LEGO DC Super Hero Girls: Super-Villain High DVD Review
LEGO DC Super Hero Girls: Super-Villain High is the fourth film in the DC Super Hero Girls franchise while being the second animated film based on the LEGO brand. It is currently available on Digital and DVD.
Warner Bros. Home Entertainment provided me with a free copy of the DVD I reviewed in this Blog Post. The opinions I share are my own.
While Warner Bros. is figuring out what to do with the DC Extended Universe, the studio continues to deliver in the animated department. I am a fan of the DC Super Hero Girls franchise and the LEGO DC Super Hero Girls: Super-Villain High DVD didn’t disappoint.
Here’s the official synopsis:
After a mysterious school opens across the street, the students of Super Hero High find themselves up against a new threat. Now, Wonder Woman, Supergirl, Batgirl and the rest of the DC Super Hero Girls not only have to worry about the well-being of their grades, but the safety and security of friends, family and the rest of civilization. The girls must figure out how to put a stop to this evil, new cross-town rival and save the world once again!
One of the things I enjoyed about the LEGO DC SHG: Super-Villain High DVD release is that it allowed characters such as Catwoman, Cheetah, Harley Quinn, Poison Ivy and Killer Frost to act like bad guys (at least to an extent) even if they were being deceived. While the premise of having teen versions of famous comic book characters attend high school is fun, adding known villains (as kind of good guys) in the mix always felt weird to me. That’s why it was fun to see such characters stealing stuff and being bad in the latest animated installment.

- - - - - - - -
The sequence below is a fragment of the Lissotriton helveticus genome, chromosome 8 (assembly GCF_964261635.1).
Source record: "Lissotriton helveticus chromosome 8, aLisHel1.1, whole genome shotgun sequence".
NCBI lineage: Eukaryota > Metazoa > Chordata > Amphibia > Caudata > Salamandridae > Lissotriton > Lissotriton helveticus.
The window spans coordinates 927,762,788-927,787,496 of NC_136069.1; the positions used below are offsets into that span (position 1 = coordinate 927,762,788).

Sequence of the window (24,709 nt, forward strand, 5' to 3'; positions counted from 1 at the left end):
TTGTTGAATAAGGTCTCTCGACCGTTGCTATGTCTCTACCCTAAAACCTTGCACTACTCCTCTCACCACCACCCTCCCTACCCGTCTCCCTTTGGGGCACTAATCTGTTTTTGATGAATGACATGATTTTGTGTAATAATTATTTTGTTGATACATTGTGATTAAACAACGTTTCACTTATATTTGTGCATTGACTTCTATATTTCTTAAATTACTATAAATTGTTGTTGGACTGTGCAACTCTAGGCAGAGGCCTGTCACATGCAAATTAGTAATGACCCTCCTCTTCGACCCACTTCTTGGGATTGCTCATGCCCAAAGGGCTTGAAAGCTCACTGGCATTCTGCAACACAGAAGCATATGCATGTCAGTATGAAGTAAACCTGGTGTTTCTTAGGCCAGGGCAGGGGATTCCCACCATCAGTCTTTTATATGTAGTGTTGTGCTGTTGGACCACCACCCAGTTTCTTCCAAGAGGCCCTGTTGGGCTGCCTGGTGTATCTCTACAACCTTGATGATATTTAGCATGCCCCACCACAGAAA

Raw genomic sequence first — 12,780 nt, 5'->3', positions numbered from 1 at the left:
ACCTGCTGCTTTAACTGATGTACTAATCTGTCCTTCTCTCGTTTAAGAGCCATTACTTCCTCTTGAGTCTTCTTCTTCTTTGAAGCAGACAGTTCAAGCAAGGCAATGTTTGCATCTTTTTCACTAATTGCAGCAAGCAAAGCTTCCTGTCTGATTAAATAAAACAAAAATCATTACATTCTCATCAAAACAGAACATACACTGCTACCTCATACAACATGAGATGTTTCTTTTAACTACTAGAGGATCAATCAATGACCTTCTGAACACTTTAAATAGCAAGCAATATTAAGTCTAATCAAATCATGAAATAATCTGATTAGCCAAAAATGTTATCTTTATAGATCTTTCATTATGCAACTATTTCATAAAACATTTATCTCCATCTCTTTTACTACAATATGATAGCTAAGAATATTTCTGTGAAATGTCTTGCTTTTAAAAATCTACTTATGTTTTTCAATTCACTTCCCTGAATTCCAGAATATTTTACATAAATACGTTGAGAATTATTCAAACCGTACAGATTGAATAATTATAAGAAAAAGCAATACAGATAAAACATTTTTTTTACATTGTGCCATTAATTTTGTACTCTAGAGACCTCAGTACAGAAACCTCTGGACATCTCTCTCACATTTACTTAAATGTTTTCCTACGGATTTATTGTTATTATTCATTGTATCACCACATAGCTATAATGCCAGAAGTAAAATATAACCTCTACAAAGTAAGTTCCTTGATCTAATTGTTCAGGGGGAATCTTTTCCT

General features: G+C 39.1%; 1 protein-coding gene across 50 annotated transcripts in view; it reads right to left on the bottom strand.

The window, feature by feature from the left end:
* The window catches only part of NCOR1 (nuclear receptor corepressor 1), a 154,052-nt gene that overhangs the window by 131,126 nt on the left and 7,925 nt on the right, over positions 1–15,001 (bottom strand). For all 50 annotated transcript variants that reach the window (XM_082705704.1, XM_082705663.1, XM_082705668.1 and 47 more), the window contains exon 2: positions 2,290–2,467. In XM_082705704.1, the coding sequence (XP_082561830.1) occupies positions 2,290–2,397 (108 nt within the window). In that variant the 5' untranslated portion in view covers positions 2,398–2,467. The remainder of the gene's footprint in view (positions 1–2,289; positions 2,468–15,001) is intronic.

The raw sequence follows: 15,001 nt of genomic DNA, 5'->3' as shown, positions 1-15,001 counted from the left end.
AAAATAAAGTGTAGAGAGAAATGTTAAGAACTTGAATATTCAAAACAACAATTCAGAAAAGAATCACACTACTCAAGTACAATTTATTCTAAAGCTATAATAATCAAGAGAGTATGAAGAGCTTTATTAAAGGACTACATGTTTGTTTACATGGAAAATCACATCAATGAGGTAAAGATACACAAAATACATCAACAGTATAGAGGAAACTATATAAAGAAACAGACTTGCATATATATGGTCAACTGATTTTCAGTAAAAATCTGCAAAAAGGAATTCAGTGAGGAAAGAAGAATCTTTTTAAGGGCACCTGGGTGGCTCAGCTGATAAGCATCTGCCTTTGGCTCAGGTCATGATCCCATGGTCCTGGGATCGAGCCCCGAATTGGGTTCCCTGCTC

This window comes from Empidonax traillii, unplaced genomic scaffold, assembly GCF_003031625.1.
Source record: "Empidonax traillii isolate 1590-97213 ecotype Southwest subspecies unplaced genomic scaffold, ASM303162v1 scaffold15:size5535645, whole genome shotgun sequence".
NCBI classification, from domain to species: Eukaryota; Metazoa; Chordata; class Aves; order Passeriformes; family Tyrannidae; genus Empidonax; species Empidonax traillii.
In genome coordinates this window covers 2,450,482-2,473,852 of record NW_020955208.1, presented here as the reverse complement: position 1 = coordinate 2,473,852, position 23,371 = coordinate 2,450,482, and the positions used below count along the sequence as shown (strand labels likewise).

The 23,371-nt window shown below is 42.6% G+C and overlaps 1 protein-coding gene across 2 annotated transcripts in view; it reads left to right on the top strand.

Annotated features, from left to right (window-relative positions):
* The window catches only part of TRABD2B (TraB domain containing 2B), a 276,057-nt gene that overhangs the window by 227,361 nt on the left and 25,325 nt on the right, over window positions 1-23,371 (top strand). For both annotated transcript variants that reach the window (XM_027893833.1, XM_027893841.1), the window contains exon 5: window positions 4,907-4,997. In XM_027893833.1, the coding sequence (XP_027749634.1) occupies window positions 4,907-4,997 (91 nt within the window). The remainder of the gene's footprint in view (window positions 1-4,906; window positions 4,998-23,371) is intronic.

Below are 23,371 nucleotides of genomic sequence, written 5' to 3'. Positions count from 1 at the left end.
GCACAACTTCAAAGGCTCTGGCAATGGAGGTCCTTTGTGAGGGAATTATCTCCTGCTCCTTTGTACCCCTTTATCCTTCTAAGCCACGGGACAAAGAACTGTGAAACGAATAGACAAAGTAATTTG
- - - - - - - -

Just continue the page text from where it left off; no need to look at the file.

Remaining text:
The plot is simple enough to understand. Lena Luthor ends up creating a high school for villains. She then recruits Catwoman, Cheetah, and a few other female characters by framing them. Lena deceives her new students and makes them steal certain artifacts to power up a giant robot.
What follows is Batgirl, Wonder Woman, Supergirl, and Jessica Cruz trying to make their (villainous?) friends see the truth about Lena and come back to Super Hero High. There are a lot of action sequences which help with keeping things energetic.
Plot B involves Bumblebee and Katana going on a mission which teaches them a lesson in being competitive. In short, while friendly-competition is healthy, you should also realize the importance of working together.
The approximate runtime of this animated movie is 78 minutes.
LEGO DC SHG: Super-Villain High has a lot of meta-humor which I greatly enjoyed. I love it when characters don’t take themselves too seriously. For me, the best joke deals with Supergirl trying to understand how her cousin Clark is able to fool the entire world and hide his identity as Superman by wearing glasses.
Coming to the LEGO DC Super Hero Girls: Super-Villain DVD packaging, the front has the main artwork. The back has the synopsis with a list of six featurettes, with each animated short being around 3-minutes long.
- Crazed and Confused: The gang tries to deal with Harley wanting to help them stop Mad Harriet.
- Need for Speed: The gang tries to help a confused Flash.
- Showdown: Katana and Wonder Woman team up against the Furies.
- Trading Places: Supergirl and Batgirl trade places to takedown Lena Luthor.
- Wonder Waitress: Diana tries out waitressing.
- Bodybuilding: Batgirl, Bumblebee, and Cyborg take down Lena Luthor while working on a group project.
The LEGO DC Super Hero Girls: Super-Villain High DVD is presented in a Matted Widescreen Format with 5.1 Surround Dolby Audio. I didn’t experience any issues with the DVD’s audio and visual presentation. The colors are bright and the plastic-y look of everything helps immerse viewers into the LEGO-built world.
Feel free to check out my previous DC Super Hero Girls coverage.
If you are looking for a fun animated film featuring characters from DC Comics with a lot of meta-humor, I recommend you pick up the LEGO DC Super Hero Girls: Super-Villain High DVD or watching it on Digital.
Do share your thoughts with us.
Farid has a Double Masters in Psychology and Biotechnology as well as an M.Phil in Molecular Genetics. He is the author of numerous books including Missing in Somerville, and The Game Master of Somerville. He gives us insight into comics, books, TV shows, anime/manga, video games, and movies.
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